Stay away from the future
Try not to ask what someone would like to see because people tend to be very bad at predicting how they would do things, says Merissa. “It’s always better to ask how you do something now rather than how you would want to do it in the future. Rather than ask ‘how much would you pay for this, ask ‘how much do you think it costs your business to solve this problem today?’.”
Be clear about your terminology
Product management is full of jargon. Companies often have their own private language that may be impenetrable to someone from the outside. Do bear this in mind, and don’t assume that your customer understands your terminology, just because you know what you mean. Says Merissa: “I’ve found people who are not so experienced can use internal language and terminology in customer interviews, and that can cause confusion. And in my previous job, I did some research with renewable energy project management experts. When I did interviews with them, sometimes I would have to make sure that we were all talking about the same thing.”
Take an experience with you
Ronke Majekodunmi, Director of Product at Promevo, says she has one constant rule for customer interviews – take an experience with you. “We always bring a prototype, a mockup, a wireframe, it doesn’t have to be a perfect product,” she says, “because it changes the conversation. You are taking the customer from the world that they are in right now to the world that is possible. You’re transforming them. And when you transform them, they become engaged and they will then align with you.” She finds it invaluable for getting to an understanding of the full end-to-end of what a customer is trying to do.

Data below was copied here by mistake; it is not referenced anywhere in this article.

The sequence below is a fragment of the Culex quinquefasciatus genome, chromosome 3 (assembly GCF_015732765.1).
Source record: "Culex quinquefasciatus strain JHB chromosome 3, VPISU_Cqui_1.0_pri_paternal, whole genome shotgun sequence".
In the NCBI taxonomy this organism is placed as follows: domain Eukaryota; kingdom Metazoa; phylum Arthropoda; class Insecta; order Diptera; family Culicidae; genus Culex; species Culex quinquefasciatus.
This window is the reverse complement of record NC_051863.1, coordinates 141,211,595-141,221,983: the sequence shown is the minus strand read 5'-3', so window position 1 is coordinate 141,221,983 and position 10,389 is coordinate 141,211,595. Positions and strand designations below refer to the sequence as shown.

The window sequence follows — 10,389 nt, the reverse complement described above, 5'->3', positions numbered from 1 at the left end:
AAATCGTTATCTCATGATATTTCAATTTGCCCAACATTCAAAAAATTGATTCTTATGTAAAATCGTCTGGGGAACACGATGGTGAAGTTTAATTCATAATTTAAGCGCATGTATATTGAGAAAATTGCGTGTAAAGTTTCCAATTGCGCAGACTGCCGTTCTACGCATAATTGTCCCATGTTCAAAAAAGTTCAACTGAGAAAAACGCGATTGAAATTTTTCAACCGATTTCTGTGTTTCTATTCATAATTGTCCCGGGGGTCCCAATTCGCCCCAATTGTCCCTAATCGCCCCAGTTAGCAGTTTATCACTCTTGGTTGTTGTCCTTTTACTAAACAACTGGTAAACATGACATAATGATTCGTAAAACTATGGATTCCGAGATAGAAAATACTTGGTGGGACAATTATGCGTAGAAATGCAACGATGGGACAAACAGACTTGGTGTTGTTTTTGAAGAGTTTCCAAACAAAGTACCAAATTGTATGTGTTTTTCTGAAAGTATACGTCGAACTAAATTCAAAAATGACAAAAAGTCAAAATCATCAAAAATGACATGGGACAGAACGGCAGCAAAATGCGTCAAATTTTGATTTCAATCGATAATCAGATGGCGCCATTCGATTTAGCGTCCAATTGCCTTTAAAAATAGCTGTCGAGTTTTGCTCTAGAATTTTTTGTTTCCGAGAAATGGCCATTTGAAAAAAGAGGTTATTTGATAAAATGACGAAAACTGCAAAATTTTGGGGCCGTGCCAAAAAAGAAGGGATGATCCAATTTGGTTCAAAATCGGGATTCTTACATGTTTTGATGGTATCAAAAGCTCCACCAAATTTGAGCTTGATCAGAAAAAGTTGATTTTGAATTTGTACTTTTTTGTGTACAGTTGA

Ronke says she starts interviews by understanding a customer’s day-to-day work. She asks about the numbers of people logged into the product, how much time they spend logged on, when they log on, their jobs, what they’re trying to achieve and so on. Then she shows her experience or prototype: “This makes them align with you. It may not be perfect, but they align with you and talk to you about what it’s missing. And if they become aligned, they can be inspired. So they’re not going to go to your competitor, because they’ve already seen what you’re planning to build.” Even if she’s only doing early-stage discovery, Ronke doesn’t like to go into an interview empty-handed because having something to show “changes the conversation”.
Take someone with you
You need to be actively listening and figuring out how to ask the next question, and you can’t do that if you’re taking notes, says Emily. You also want to be able simply to listen and understand rather than give the impression that you’re validating any answers. She also recommends that whoever asks the questions should present themselves as an outsider – not someone who is there to solve customer problems, but someone who is only there to listen and collect honest feedback. As she points out, people don’t like to tell you your baby’s ugly, so presenting yourself as an outsider gives them permission to say what they really think.
Ronke says that she likes to take a number of people into an interview with her – ideally a designer, a researcher, and a tech lead. She uses design to drive the conversation, researchers to understand the psychology of what she’s trying to achieve, and having a tech lead helps with buy-in further down the road.
Finally, just remember that interviewing customers doesn’t come easily to everyone. Practise and you will get better and more confident. However, as Merissa points out: “From my perspective, it doesn’t actually matter that much who asks the questions in front of the customer. It just needs to be someone who feels comfortable and confident to do so.” What is important is that a team of people can work together to craft those questions in the best possible way.